Social networking isn’t for everyone, but it’s now such a massive part of all our lives, whether we embrace or reject the notion, that it can no longer be ignored. But are social networking sites such as Facebook, Twitter, and Google+ a force for good or evil? As with most questions there are multiple angles to approach this quandary from.
Having already looked at the negative impact of social networking sites on society, I thought it only fair to redress the balance. Every ying has its yang, after all. Using the previous article as a loose template it’s clear to see that what some people would conceive as negatives can also be positives. I guess there are no hard and fast rules when it comes to the effect social networks are having on us all in this day and age.
It has never been easier to make friends than it is right now, mainly thanks to social networking sites. Just a few decades ago it was pretty tough to connect with people, unless you were the overly outgoing type able to make conversation with anyone at a party. The rise of mobile phones helped change this, connecting people in a new way, but then social networks sprang up and the whole idea of friendship changed once more and for ever.
It’s entirely possible to have hundreds of friends on Facebook. They may not be friends you know on a personal level and spend time with in the real world on a weekly basis. But they’re friends nevertheless. There are several people I consider friends who I have never met – indeed, I may never meet them – but that doesn’t lessen the connection we have thanks to social networks.
Social networking sites can help you make and keep friends.
Each of us spends a little too long talking about ourselves on social networking sites. Which is perfectly natural. We’re sharing our lives – the ups and downs, the twists and turns – with people we think will care. They generally do care, and will tell you so. They will listen to what you have to say, and help you deal with any problems you may be facing. If this isn’t the case then you may want to find new friends.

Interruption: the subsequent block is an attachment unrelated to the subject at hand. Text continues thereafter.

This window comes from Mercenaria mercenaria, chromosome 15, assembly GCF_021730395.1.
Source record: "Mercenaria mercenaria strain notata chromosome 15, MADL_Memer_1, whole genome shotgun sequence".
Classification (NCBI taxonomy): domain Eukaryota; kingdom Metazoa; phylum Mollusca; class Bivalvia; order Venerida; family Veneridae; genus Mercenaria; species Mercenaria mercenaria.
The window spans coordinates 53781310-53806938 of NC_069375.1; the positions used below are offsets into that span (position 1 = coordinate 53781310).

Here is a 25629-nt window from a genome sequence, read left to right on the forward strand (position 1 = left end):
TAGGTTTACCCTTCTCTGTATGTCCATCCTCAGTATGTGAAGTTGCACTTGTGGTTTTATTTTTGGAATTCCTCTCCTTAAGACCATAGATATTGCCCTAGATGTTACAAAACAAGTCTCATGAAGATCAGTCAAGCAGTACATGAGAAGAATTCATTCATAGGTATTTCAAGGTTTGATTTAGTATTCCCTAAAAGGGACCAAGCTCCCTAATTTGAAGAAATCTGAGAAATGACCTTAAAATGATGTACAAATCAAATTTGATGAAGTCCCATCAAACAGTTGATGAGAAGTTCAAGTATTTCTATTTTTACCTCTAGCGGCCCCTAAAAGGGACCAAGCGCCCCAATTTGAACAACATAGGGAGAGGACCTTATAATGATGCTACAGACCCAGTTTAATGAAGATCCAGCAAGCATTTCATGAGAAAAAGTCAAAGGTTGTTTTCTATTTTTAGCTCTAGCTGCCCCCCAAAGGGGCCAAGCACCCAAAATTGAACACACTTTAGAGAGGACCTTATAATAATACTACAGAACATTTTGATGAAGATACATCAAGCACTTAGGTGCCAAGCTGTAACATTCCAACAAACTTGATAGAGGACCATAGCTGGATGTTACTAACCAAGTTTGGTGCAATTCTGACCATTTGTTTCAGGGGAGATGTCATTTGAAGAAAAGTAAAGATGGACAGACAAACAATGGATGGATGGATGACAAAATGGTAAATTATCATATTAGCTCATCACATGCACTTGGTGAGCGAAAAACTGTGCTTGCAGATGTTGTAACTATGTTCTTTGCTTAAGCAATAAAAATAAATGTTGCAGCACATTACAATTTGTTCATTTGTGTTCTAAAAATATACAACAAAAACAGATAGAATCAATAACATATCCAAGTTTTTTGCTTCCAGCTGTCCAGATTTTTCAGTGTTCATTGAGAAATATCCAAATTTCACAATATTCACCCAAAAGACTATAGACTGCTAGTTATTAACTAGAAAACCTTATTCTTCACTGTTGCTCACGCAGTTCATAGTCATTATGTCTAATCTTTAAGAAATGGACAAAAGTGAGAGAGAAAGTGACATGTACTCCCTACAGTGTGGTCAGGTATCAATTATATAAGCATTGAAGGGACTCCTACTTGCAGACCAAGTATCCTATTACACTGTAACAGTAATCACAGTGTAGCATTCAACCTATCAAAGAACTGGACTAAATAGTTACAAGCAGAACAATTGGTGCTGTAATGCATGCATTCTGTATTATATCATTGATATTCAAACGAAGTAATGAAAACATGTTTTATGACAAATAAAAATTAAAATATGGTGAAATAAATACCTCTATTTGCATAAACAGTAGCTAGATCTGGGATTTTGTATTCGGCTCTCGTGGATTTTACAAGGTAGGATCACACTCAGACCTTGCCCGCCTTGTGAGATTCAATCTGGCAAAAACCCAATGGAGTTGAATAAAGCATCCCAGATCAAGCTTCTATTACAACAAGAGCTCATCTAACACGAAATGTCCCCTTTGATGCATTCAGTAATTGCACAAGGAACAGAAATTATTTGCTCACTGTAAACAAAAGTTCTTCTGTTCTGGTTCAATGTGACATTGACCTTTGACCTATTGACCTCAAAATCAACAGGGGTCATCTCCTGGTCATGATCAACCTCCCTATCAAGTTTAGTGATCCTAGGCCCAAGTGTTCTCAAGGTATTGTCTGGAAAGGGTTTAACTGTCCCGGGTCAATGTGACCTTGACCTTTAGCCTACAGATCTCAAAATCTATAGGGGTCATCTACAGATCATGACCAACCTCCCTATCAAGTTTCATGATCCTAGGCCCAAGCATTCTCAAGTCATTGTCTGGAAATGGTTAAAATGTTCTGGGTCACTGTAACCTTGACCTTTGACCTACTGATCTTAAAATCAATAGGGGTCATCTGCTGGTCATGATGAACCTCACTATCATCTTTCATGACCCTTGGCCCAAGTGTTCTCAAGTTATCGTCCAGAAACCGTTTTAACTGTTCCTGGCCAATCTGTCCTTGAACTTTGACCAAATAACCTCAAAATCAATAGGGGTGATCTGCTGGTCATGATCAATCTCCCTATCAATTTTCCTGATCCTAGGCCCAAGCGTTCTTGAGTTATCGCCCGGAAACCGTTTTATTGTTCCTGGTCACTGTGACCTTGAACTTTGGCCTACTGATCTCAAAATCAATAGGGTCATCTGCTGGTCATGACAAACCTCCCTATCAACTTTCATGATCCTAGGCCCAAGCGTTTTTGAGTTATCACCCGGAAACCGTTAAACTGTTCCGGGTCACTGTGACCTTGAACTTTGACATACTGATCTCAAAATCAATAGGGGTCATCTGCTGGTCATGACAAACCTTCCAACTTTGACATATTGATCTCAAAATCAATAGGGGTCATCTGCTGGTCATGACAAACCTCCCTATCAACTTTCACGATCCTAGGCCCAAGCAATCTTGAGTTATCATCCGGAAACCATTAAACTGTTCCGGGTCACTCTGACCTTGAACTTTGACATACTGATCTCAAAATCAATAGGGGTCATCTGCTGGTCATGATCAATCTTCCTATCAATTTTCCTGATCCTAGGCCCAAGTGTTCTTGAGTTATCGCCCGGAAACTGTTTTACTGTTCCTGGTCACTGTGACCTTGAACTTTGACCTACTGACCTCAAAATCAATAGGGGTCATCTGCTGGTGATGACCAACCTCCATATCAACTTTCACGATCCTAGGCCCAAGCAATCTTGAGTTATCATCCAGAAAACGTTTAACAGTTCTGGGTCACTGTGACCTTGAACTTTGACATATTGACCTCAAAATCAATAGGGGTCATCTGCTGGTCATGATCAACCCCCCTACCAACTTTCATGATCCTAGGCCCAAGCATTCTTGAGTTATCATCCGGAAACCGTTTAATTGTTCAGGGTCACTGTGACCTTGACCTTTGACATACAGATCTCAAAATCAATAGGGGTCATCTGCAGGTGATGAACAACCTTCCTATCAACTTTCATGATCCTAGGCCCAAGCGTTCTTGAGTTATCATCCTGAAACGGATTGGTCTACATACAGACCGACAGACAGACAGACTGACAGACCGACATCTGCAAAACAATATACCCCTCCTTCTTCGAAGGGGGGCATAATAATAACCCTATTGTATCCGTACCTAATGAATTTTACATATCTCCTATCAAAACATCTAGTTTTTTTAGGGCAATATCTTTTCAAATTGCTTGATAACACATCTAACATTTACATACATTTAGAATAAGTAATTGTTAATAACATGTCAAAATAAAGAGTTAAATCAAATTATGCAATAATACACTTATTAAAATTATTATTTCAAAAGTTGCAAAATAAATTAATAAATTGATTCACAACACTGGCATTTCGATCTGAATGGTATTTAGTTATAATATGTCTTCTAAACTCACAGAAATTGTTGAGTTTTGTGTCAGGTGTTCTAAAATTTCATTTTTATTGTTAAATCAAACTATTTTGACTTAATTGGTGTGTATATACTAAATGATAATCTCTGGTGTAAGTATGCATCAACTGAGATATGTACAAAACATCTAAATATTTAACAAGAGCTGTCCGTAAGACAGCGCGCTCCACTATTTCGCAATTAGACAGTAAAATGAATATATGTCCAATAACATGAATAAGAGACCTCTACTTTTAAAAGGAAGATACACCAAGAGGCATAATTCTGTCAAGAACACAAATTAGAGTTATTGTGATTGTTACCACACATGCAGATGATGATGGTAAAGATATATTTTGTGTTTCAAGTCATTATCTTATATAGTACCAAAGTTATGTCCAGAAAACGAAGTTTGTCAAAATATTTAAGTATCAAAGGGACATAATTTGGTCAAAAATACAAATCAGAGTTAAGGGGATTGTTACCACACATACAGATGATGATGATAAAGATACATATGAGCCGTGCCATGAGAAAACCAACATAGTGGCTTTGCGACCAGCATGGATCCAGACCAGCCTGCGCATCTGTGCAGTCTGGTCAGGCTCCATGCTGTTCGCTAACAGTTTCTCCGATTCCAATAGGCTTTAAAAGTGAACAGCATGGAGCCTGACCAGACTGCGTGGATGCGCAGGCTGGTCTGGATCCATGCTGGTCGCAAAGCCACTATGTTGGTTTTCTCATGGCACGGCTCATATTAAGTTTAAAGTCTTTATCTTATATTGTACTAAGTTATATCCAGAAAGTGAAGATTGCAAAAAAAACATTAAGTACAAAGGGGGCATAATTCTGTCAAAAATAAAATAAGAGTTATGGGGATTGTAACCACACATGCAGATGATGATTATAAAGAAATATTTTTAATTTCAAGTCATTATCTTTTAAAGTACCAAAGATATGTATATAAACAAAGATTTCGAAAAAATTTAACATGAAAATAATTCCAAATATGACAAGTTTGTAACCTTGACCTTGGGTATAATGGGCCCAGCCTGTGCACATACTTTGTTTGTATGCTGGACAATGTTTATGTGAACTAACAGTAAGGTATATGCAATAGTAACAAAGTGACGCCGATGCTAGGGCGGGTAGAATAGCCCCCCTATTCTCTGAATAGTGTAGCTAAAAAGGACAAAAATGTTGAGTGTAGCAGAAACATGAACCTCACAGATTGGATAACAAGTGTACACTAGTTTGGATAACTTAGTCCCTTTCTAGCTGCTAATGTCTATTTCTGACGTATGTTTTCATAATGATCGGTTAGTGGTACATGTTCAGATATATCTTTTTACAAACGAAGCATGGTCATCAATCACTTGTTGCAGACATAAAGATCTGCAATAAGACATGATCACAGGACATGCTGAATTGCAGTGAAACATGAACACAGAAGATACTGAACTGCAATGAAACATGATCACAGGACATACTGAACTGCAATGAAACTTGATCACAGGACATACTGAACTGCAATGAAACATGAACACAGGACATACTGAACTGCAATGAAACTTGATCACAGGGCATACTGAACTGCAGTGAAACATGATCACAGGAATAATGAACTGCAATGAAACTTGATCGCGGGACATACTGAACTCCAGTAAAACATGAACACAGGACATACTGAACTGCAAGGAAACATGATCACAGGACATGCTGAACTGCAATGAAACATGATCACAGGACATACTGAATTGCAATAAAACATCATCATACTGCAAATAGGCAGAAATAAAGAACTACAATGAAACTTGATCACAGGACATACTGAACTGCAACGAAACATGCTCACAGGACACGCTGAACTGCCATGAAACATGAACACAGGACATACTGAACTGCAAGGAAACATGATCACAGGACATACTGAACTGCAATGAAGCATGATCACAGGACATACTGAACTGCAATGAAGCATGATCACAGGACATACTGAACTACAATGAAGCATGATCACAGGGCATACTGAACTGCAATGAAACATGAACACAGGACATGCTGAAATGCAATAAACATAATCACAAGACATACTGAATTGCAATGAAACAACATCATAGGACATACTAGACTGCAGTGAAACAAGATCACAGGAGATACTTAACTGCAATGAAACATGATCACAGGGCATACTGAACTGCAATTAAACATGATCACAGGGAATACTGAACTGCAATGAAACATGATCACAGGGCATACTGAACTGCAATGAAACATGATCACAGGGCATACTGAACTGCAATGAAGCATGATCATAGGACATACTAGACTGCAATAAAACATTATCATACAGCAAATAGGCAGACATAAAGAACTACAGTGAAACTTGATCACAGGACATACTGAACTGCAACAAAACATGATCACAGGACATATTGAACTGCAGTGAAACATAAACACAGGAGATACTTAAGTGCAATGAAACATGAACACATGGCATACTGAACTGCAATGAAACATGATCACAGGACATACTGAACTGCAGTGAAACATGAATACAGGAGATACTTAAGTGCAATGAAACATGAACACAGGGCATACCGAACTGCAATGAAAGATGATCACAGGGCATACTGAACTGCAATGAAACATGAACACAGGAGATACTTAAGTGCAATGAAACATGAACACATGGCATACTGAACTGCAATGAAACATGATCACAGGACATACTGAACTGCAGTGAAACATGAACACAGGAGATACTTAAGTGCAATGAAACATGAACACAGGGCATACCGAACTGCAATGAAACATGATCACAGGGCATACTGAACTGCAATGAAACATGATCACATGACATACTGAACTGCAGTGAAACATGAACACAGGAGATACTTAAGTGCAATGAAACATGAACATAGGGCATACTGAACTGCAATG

The point is that by all of us sharing our experiences, both good and bad, on social networking sites, we’re able to empathize with each other. A friend may have gone through a similar ordeal that you now are, and they will be able to inform you how they got through it. You’ll also be able to see for yourself that they made it out the other side, that this issue didn’t derail them, and they’re perhaps better for the experience.
Social networking sites can act as a kind of group therapy session.
Our time is being stretched thinner and thinner by work and family commitments, but social networking sites offer a chance to communicate in a speedy and efficient manner. Writing an update for Twitter takes all of 20 seconds, and with cross-posting over other social networks switched on, that update reaches everyone you want it to reach (and probably more besides) in an instant.
One of the reasons I dislike making phone calls is the unnecessary banter they necessitate. You can’t just say what you want to say and then hang up. Doing so is seen as downright rude. Instead you have to swap pleasantries before saying what you want to say, and then make swap more pleasantries before the conversation comes to a natural conclusion.